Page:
Mau Forest clearance Photo courtesy of United Nations Environment Programme.

Mau Forest Complex forms the largest closed-canopy forest ecosystem of Kenya.  It is the single most important water catchment in the Rift Valley and western Kenya. As Dave pointed out in his blog article last year, the ecosystem services provided by Mau Forest support key economic sectors, including energy, tourism, agriculture and water supply – it's particularly important for two of the three largest foreign currency earners: tea and tourism. As the source of 12 rivers, the forest's ability to generate rain and to store water is an ecosystem service worth huge sums to activities downstream.

As officials and ministers gather at Nagoya in Japan for a major conference on the UN Convention on Biodiversity this week, new research by the Kenya Forest Research Institute (KEFRI) and the United Nations Environment Programme (UNEP) estimates the economic benefit of Mau Forest to be more than $1.3bn per year. But how did they calculate this figure?

Mau Forest Complex Estimating an economic value for the environment is notoriously difficult. Just last year UNEP’s value for Mau Forest was much lower at £166m per year. Details of their methods are not available, but the total economic value should be a combination of ‘use value’ (direct marketable use e.g. timber and fruits; direct non-marketable use e.g. scenery and wildlife; indirect use e.g. ecosystem function and climate mitigation; and option value) and ‘non-use value’ (bequest and existence).

How do we put a value on environmental goods when they are not bought or sold? Market approaches may use opportunity costs (e.g. the amount that could have been earned from selling a forest for timber), productivity change (e.g. planting trees might improve crop yields through reduced erosion) and defensive/restoration/substitute costs (e.g. the cost of buying kerosene when fuelwood is gone). Indirect approaches such as ‘contingent valuation,’ in which people are asked what they are willing to pay for an environmental benefit, can be used to estimate non-use values, but are open to many biases.

Despite these difficulties, putting an economic value on Mau Forest does bring a financial focus to the cause of conservation. It also makes policy makers more aware of the non-marketable value of this natural resource, particularly its ecosystem services. Aggressive clearance and timber logging in recent decades has reduced the forest's size by at least 40%. Forest destruction is blamed for droughts last year which left millions of Kenyans thirsty, riverbeds and lakes dry and large mammals starved.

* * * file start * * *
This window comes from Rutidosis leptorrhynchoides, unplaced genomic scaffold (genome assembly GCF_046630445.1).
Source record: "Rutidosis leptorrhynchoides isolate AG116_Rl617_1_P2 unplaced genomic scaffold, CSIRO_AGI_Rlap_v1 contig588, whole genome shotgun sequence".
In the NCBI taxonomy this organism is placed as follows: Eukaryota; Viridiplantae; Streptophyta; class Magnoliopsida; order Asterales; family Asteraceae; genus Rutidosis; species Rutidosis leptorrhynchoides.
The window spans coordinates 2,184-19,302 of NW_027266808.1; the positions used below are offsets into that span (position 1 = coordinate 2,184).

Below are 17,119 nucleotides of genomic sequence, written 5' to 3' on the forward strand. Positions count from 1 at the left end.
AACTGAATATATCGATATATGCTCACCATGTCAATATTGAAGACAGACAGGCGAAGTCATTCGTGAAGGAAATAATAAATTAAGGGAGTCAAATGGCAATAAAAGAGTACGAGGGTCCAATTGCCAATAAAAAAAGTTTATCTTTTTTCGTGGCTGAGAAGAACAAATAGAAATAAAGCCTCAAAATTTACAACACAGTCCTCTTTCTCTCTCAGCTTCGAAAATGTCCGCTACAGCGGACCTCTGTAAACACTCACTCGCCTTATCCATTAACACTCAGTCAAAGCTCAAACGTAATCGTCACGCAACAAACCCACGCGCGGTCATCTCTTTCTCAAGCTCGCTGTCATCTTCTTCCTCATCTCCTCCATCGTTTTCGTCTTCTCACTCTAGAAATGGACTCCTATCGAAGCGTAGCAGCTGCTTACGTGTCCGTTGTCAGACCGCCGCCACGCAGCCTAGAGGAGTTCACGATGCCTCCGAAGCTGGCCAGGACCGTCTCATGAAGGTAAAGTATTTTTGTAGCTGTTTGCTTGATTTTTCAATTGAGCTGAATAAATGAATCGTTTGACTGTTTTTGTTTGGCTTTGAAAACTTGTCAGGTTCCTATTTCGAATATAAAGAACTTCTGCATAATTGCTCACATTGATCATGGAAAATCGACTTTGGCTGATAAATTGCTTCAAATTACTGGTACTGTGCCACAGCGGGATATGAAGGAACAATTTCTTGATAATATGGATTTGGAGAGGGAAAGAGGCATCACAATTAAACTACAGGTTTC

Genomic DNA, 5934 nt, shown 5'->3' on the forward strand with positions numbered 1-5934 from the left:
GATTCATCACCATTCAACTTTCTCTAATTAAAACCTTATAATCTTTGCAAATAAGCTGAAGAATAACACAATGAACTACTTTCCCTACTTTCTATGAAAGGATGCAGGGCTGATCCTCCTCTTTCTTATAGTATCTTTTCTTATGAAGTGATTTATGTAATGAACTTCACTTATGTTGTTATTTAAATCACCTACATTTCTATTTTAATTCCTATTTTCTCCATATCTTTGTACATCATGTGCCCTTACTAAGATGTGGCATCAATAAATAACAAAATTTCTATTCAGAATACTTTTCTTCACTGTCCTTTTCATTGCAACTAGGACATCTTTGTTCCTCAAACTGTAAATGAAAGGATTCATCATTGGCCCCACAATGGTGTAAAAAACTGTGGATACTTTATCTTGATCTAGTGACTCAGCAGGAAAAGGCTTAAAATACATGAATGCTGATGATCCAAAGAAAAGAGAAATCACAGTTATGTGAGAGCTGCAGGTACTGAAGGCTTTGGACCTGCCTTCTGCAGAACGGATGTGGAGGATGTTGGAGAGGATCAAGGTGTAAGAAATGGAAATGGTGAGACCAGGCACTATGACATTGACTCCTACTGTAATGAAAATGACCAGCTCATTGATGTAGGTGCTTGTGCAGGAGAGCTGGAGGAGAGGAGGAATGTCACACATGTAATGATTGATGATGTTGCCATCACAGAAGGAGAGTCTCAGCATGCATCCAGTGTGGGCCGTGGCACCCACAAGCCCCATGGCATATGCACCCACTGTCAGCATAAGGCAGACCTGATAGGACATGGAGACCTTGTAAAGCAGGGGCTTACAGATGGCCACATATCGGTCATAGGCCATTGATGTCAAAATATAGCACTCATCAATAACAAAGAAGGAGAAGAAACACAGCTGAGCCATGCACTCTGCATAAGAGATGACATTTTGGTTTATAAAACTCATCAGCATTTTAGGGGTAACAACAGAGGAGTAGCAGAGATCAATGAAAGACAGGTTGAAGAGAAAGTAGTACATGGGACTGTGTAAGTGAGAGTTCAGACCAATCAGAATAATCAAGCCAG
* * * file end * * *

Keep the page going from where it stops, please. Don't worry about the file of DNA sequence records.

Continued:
UNEP's executive secretary Achim Steiner says: "Having the hard numbers for the value of nature changes the way people think about it… If we destroy the forest, we compromise nature's ability to supply water, and if we lose the water supply we'll have to spend lot of money finding alternatives."

The value of Mau Forest water:

Lake Nakuru Bordering the forest are some of Kenya's largest tea plantations. The research calculates that it benefits from the forest by $163m a year. Florence Mitei, a Unilever official, describes the forest as essential: "The forest gives us rain. Without the trees we don't get rainfall, therefore we do not get our tea."

Further downstream is a hydro-electric power station on the Sondu River. Approximately 90% of the Sondu's flow comes directly from the Mau Forest and the station itself generates as much as 6% of Kenya's total power supply. The study calculates that the Mau Forest's value to the electricity sector is $131.6m.

Further from the forest is Lake Nakuru, renowned for its population of brilliant pink flamingos. Tourism is one of Kenya's biggest earners, and the study reckons this industry receives $65 million in benefits from the forest.

Other services provided by the forest include an estimated $89million in storing carbon, $98million in controlling soil erosion and $21million in support for fisheries.

Threats to the forest:

Mau evictions Aware of these pressures, the Kenyan Government is committed to saving the Mau Forest and has plans to confront the main cause of its destruction: the presence of 20,000 families inside it. Some have been resettled already. However, this raises highly sensitive questions – how much should people be compensated? What about illegal settlers? And where should they be moved to?

Farmers will be asked to surrender their title deeds for inspection. If their documents are genuine, they have a chance of being resettled or compensated. If not, they will simply be told to go. Of 20,000 families living in the forest, a special task force estimates that as few as 1,962 have genuine title deeds. However, some villages were illegally purchased, subdivided and sold on to settlers, many of whom were unaware that their plots were "irregular" and their title deeds "bogus".

The fate of the forest raises a difficult dilemma: the balance between the immediate needs of impoverished people in a developing country and the long-term importance of the natural world and the ecosystem services it provides.


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